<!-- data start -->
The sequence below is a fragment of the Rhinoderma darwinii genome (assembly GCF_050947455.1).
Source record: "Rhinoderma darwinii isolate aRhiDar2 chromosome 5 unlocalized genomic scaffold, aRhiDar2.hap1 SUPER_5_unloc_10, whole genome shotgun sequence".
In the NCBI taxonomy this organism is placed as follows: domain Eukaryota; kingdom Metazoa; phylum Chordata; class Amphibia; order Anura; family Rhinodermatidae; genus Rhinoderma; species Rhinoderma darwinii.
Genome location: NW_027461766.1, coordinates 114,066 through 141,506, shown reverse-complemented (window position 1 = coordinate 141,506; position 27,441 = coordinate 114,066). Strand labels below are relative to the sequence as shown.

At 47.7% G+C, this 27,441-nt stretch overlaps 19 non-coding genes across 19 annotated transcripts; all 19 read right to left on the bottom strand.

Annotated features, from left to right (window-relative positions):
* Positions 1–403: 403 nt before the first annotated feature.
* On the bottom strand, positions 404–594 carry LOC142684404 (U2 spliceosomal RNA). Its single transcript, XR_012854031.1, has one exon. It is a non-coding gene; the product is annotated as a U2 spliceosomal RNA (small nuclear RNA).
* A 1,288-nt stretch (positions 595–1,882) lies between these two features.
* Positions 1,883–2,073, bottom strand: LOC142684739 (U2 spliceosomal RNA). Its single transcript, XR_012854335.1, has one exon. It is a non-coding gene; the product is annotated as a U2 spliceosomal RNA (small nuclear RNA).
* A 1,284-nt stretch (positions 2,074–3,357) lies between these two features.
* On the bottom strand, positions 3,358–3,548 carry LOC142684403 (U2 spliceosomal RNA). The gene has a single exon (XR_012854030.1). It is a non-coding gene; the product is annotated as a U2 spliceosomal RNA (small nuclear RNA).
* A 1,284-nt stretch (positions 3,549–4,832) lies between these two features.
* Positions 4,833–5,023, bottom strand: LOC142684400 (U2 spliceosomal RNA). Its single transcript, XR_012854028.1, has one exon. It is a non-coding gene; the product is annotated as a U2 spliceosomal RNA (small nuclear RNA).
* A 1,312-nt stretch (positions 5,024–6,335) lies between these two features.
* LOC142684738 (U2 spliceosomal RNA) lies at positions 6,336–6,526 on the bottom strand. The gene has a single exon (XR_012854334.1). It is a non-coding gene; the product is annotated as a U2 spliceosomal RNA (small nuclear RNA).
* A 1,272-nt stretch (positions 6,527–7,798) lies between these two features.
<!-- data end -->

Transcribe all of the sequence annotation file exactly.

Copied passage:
The sequence below is a fragment of the Rhinoderma darwinii genome (assembly GCF_050947455.1).
Source record: "Rhinoderma darwinii isolate aRhiDar2 chromosome 5 unlocalized genomic scaffold, aRhiDar2.hap1 SUPER_5_unloc_10, whole genome shotgun sequence".
In the NCBI taxonomy this organism is placed as follows: domain Eukaryota; kingdom Metazoa; phylum Chordata; class Amphibia; order Anura; family Rhinodermatidae; genus Rhinoderma; species Rhinoderma darwinii.
Genome location: NW_027461766.1, coordinates 114,066 through 141,506, shown reverse-complemented (window position 1 = coordinate 141,506; position 27,441 = coordinate 114,066). Strand labels below are relative to the sequence as shown.

At 47.7% G+C, this 27,441-nt stretch overlaps 19 non-coding genes across 19 annotated transcripts; all 19 read right to left on the bottom strand.

Annotated features, from left to right (window-relative positions):
* Positions 1–403: 403 nt before the first annotated feature.
* On the bottom strand, positions 404–594 carry LOC142684404 (U2 spliceosomal RNA). Its single transcript, XR_012854031.1, has one exon. It is a non-coding gene; the product is annotated as a U2 spliceosomal RNA (small nuclear RNA).
* A 1,288-nt stretch (positions 595–1,882) lies between these two features.
* Positions 1,883–2,073, bottom strand: LOC142684739 (U2 spliceosomal RNA). Its single transcript, XR_012854335.1, has one exon. It is a non-coding gene; the product is annotated as a U2 spliceosomal RNA (small nuclear RNA).
* A 1,284-nt stretch (positions 2,074–3,357) lies between these two features.
* On the bottom strand, positions 3,358–3,548 carry LOC142684403 (U2 spliceosomal RNA). The gene has a single exon (XR_012854030.1). It is a non-coding gene; the product is annotated as a U2 spliceosomal RNA (small nuclear RNA).
* A 1,284-nt stretch (positions 3,549–4,832) lies between these two features.
* Positions 4,833–5,023, bottom strand: LOC142684400 (U2 spliceosomal RNA). Its single transcript, XR_012854028.1, has one exon. It is a non-coding gene; the product is annotated as a U2 spliceosomal RNA (small nuclear RNA).
* A 1,312-nt stretch (positions 5,024–6,335) lies between these two features.
* LOC142684738 (U2 spliceosomal RNA) lies at positions 6,336–6,526 on the bottom strand. The gene has a single exon (XR_012854334.1). It is a non-coding gene; the product is annotated as a U2 spliceosomal RNA (small nuclear RNA).
* A 1,272-nt stretch (positions 6,527–7,798) lies between these two features.